By Erin Sherbert
By Howard Cole
By Erin Sherbert
By Erin Sherbert
By Leif Haven
By Erin Sherbert
By Chris Roberts
By Kate Conger
Altweeklies to the rescue: The press has been the driving force in bringing to light the extent and the desperateness of the problem of sexual abuse of minors by Catholic clergy ["House of the Accused," Jan. 4]. The kudos for this heroic contribution to the health and welfare of our children is not reserved for the "big" papers. The Boston Globe deserves the credit it received for bringing the problem to national attention in 2002. But the Phoenix, the Boston altweekly, blazed the trail -- the right direction -- months before the Globe launched its investigative report.
The church and its lawyers are counting on the general public to "get tired" of the issue of clergy abuse. Indeed, there is danger of audience/reader/viewer fatigue of the sordid secrets of Catholic bishops and their intransigence. But no place in the U.S. is more in need of continuing investigation and exposure of the problem of clergy sexual abuse than California.
[Former] Gov. Frank Keating [of Oklahoma] (the Catholic bishops' choice to head their committee to review the sex abuse crisis) characterized the operation of the church in California as similar to the Cosa Nostra. As a person who has been an expert witness in over 250 cases of Catholic clergy sexual abuse of minors all over the United States, I can say that that judgment was correct. The "underbelly" of the church's operations in regard to clergy sexual misbehavior has not yet been exposed. The Catholic dioceses of California persist in a pattern of obstructionism and "business as usual" dependent on public relations and minimal efforts at reform propelled only by external pressure.
A newspaper has to have "guts" to take on an established power system as monumental as the Catholic Church and keep its readers not only informed, but at the same time interested. But that fight is a service not only to the public at large, but also to the church and us members who care urgently for its future.
Your paper and the investigative reports of Ron Russell are an important contribution, far beyond San Francisco, to the fight for integrity and the protection of children. A nation watches California.
Congratulations for your leadership, and keep up the good work.
Editor's note:Richard Sipe is a psychoanalyst, former Benedictine monk, and nationally recognized author of books and articles about the priesthood who has served as an expert witness in numerous clergy sex abuse cases.
Guilty until proven guilty: The lurid cover on your Jan. 4-10 issue and Ron Russell's distortion-filled article on the Salesian order are a deliberate attempt to smear the good name of this organization. The timing of this hit piece is not accidental given that there are current related court cases pending.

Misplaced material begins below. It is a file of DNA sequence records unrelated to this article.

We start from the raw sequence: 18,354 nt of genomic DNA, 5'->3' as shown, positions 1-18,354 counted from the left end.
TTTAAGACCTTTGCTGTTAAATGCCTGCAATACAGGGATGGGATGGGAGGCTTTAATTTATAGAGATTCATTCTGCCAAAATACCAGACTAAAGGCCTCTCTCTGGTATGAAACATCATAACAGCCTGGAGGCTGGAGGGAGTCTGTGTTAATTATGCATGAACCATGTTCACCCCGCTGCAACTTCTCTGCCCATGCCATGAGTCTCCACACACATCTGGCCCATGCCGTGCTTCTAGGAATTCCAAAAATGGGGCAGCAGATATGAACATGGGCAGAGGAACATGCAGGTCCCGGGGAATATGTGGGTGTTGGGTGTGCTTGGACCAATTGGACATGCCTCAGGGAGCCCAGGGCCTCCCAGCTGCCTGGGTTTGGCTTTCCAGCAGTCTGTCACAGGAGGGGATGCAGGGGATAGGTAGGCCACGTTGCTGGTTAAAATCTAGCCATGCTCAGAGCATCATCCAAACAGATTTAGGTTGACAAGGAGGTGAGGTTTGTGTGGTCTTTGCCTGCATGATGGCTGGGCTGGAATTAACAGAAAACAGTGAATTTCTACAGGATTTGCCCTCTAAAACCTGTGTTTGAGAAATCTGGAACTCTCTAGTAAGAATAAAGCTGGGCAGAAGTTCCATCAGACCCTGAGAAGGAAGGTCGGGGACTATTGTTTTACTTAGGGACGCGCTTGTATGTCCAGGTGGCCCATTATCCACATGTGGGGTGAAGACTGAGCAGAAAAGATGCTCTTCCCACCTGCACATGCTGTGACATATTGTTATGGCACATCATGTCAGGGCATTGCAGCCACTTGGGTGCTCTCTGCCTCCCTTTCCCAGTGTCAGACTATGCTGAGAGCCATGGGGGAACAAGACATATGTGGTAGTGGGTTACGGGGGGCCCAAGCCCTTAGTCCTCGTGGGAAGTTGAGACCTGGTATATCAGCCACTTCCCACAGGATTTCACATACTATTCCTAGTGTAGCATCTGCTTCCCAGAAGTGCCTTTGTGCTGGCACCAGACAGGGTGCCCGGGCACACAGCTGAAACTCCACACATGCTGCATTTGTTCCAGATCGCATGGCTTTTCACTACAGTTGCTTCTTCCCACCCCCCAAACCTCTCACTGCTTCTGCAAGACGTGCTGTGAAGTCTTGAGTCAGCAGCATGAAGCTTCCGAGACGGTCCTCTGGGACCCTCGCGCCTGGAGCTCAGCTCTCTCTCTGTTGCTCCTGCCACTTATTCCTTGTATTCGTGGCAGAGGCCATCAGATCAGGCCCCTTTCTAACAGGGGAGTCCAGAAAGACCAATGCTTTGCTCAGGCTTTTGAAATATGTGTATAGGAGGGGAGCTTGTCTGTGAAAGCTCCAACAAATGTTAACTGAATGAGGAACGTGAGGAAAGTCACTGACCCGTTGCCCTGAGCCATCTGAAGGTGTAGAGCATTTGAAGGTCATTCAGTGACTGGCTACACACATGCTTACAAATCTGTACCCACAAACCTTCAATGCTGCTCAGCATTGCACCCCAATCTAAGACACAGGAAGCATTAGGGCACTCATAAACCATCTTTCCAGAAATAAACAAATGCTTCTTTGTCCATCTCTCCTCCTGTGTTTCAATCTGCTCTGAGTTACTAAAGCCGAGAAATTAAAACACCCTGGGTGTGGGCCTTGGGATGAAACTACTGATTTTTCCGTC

Mr. Russell highlights David Clohessy's statement: "Rarely if ever have there been so many accused priests clustered at the heart of a single religious order," but the article tells the opposite story. There are over 40,000 Salesians worldwide, more than 16,000 of them priests. Mr. Russell offers six cases from the western half of the United States, three of which have no merit. Where are the huge numbers substantiating Mr. Clohessy's bold claim?
In the three cases detailed by Mr. Russell where the allegations, some of which go back 30 or 40 years, were true, they were admitted and the priests were appropriately convicted, disciplined, or dismissed.
In the case of the three Salesians assigned to Saints Peter and Paul Parish, they have all been cleared by the Archdiocesan Review Board. The allegations against them were thoroughly researched by competent private investigators and upon subsequent examination by the Review Board dismissed as "not sustained." In his one-sided reportage, Mr. Russell casually dismisses these facts and implies that the province has been negligent in retaining these men, even in a limited capacity. "Accused" is virtually equated with "guilty," even if the accusations are unfounded. What happened to the right of these men to be assumed innocent until proven otherwise?
You are able to publish such a malicious article under the guise of "journalism" only because it is still open season on the Catholic Church and priest-bashing in particular has an avid audience. Will you run a similarly eye-catching cover and an equally lengthy story when the courts dismiss the allegations against these men?
In last week's Infiltrator column ["Dieter Gone Wild"], the award show attended by contributor Harmon Leon was misidentified. In the editing process, Leon said that the column was based upon his attendance at a previous AVN award show. I should have pointed this out to readers.
However, Leon's contention that he was reprising reporting from an earlier AVN affair is wrong. He was actually at the FOXE (Fans of X-rated Entertainment) Awards. He did not reveal this to SF Weekly until after we printed his work. Leon proved his attendance by faxing an article he had written about the FOXE Awards that was printed in a magazine several years ago. I was not informed that the column was a reprint during the editing process.
The column, and Leon's byline, will no longer be appearing in our pages.